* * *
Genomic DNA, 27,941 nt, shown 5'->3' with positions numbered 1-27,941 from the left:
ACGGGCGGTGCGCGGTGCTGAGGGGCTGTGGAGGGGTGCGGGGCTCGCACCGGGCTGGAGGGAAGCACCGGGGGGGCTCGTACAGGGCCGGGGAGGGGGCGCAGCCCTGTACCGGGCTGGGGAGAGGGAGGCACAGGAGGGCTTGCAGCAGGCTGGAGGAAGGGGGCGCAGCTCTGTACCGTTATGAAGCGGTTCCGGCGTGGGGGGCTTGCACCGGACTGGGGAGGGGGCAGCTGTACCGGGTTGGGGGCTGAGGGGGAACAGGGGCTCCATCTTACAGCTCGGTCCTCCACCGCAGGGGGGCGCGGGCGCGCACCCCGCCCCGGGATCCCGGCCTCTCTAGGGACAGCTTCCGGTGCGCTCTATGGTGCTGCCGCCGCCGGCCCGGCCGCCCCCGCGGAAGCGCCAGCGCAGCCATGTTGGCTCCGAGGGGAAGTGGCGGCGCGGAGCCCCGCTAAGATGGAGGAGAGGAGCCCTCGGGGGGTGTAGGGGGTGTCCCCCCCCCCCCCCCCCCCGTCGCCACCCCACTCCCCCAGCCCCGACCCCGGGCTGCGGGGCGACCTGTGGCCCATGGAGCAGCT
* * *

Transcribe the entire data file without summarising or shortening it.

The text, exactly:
Genomic DNA, 27,941 nt, shown 5'->3' with positions numbered 1-27,941 from the left:
ACGGGCGGTGCGCGGTGCTGAGGGGCTGTGGAGGGGTGCGGGGCTCGCACCGGGCTGGAGGGAAGCACCGGGGGGGCTCGTACAGGGCCGGGGAGGGGGCGCAGCCCTGTACCGGGCTGGGGAGAGGGAGGCACAGGAGGGCTTGCAGCAGGCTGGAGGAAGGGGGCGCAGCTCTGTACCGTTATGAAGCGGTTCCGGCGTGGGGGGCTTGCACCGGACTGGGGAGGGGGCAGCTGTACCGGGTTGGGGGCTGAGGGGGAACAGGGGCTCCATCTTACAGCTCGGTCCTCCACCGCAGGGGGGCGCGGGCGCGCACCCCGCCCCGGGATCCCGGCCTCTCTAGGGACAGCTTCCGGTGCGCTCTATGGTGCTGCCGCCGCCGGCCCGGCCGCCCCCGCGGAAGCGCCAGCGCAGCCATGTTGGCTCCGAGGGGAAGTGGCGGCGCGGAGCCCCGCTAAGATGGAGGAGAGGAGCCCTCGGGGGGTGTAGGGGGTGTCCCCCCCCCCCCCCCCCCCGTCGCCACCCCACTCCCCCAGCCCCGACCCCGGGCTGCGGGGCGACCTGTGGCCCATGGAGCAGCT